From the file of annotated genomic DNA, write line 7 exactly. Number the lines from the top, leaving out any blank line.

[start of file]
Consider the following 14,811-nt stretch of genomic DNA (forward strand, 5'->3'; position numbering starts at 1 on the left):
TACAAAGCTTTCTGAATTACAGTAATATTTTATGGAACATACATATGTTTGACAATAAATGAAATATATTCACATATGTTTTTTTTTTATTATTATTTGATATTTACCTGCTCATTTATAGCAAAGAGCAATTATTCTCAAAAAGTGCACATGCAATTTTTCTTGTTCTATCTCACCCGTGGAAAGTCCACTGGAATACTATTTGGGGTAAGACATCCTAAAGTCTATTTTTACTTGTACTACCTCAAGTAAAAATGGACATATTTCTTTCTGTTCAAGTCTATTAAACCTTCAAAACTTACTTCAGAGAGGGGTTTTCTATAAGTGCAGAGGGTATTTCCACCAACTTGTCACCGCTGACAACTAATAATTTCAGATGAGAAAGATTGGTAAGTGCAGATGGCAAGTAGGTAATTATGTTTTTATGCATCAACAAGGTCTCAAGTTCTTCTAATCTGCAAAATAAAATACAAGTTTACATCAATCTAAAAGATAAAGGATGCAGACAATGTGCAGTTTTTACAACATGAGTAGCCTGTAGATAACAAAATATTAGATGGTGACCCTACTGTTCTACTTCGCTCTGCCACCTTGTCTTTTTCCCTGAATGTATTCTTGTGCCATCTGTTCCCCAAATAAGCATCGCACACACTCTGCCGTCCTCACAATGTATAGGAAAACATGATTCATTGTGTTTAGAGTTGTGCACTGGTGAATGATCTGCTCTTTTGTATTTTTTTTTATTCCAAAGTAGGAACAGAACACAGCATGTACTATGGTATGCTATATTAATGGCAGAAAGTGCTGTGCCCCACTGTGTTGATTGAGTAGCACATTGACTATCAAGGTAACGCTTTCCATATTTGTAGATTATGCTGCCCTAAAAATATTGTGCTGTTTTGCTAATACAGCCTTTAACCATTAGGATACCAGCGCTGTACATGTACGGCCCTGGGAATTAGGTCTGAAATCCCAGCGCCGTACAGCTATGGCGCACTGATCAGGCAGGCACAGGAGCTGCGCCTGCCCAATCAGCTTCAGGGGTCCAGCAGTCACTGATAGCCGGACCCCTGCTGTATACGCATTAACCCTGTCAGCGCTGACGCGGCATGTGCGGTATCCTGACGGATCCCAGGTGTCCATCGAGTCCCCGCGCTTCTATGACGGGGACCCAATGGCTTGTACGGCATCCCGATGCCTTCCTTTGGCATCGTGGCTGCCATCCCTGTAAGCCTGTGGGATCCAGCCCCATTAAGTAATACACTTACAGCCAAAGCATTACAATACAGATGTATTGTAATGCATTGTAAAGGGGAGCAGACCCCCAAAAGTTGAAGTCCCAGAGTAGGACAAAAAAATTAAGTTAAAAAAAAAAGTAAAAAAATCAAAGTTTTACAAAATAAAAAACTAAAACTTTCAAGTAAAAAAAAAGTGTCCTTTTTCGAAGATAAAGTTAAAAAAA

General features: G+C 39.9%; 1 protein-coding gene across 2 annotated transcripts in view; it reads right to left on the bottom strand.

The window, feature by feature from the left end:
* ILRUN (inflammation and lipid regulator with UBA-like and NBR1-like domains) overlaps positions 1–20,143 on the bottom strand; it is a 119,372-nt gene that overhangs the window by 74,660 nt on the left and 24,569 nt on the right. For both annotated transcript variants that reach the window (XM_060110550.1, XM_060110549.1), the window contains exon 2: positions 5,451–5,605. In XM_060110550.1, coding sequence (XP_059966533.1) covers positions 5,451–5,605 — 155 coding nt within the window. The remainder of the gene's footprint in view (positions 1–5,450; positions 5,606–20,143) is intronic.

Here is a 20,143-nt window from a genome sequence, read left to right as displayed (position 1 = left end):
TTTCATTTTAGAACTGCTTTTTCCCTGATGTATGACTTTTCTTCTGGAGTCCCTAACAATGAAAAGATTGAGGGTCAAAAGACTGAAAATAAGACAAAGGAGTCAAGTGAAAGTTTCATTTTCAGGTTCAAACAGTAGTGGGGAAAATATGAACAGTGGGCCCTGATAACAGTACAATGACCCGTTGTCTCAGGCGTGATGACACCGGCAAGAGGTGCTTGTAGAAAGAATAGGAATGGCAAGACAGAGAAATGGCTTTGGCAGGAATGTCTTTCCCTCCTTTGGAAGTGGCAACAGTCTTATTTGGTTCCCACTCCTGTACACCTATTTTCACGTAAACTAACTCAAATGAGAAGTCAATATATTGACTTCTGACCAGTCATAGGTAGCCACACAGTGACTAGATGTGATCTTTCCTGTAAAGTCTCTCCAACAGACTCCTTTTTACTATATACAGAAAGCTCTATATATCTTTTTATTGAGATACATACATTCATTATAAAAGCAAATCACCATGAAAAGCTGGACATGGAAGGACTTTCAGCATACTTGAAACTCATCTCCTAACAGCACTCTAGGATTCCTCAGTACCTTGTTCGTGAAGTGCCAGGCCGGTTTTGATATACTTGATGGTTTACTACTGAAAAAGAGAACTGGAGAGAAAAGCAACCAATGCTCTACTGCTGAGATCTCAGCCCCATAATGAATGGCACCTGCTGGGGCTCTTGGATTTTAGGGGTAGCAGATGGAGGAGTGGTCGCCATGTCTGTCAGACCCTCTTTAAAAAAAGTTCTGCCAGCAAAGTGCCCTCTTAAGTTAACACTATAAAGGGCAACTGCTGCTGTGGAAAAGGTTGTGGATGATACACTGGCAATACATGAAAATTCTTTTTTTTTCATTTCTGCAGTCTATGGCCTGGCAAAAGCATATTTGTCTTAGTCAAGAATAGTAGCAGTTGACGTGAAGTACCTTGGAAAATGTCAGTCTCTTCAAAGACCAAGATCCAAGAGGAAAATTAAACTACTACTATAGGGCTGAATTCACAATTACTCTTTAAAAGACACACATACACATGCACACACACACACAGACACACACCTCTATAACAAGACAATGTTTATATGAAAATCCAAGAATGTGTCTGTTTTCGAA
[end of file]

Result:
TTTCATTTTAGAACTGCTTTTTCCCTGATGTATGACTTTTCTTCTGGAGTCCCTAACAATGAAAAGATTGAGGGTCAAAAGACTGAAAATAAGACAAAGGAGTCAAGTGAAAGTTTCATTTTCAGGTTCAAACAGTAGTGGGGAAAATATGAACAGTGGGCCCTGATAACAGTACAATGACCCGTTGTCTCAGGCGTGATGACACCGGCAAGAGGTGCTTGTAGAAAGAATAGGAATGGCAAGACAGAGAAATGGCTTTGGCAGGAATGTCTTTCCCTCCTTTGGAAGTGGCAACAGTCTTATTTGGTTCCCACTCCTGTACACCTATTTTCACGTAAACTAACTCAAATGAGAAGTCAATATATTGACTTCTGACCAGTCATAGGTAGCCACACAGTGACTAGATGTGATCTTTCCTGTAAAGTCTCTCCAACAGACTCCTTTTTACTATATACAGAAAGCTCTATATATCTTTTTATTGAGATACATACATTCATTATAAAAGCAAATCACCATGAAAAGCTGGACATGGAAGGACTTTCAGCATACTTGAAACTCATCTCCTAACAGCACTCTAGGATTCCTCAGTACCTTGTTCGTGAAGTGCCAGGCCGGTTTTGATATACTTGATGGTTTACTACTGAAAAAGAGAACTGGAGAGAAAAGCAACCAATGCTCTACTGCTGAGATCTCAGCCCCATAATGAATGGCACCTGCTGGGGCTCTTGGATTTTAGGGGTAGCAGATGGAGGAGTGGTCGCCATGTCTGTCAGACCCTCTTTAAAAAAAGTTCTGCCAGCAAAGTGCCCTCTTAAGTTAACACTATAAAGGGCAACTGCTGCTGTGGAAAAGGTTGTGGATGATACACTGGCAATACATGAAAATTCTTTTTTTTTCATTTCTGCAGTCTATGGCCTGGCAAAAGCATATTTGTCTTAGTCAAGAATAGTAGCAGTTGACGTGAAGTACCTTGGAAAATGTCAGTCTCTTCAAAGACCAAGATCCAAGAGGAAAATTAAACTACTACTATAGGGCTGAATTCACAATTACTCTTTAAAAGACACACATACACATGCACACACACACACAGACACACACCTCTATAACAAGACAATGTTTATATGAAAATCCAAGAATGTGTCTGTTTTCGAA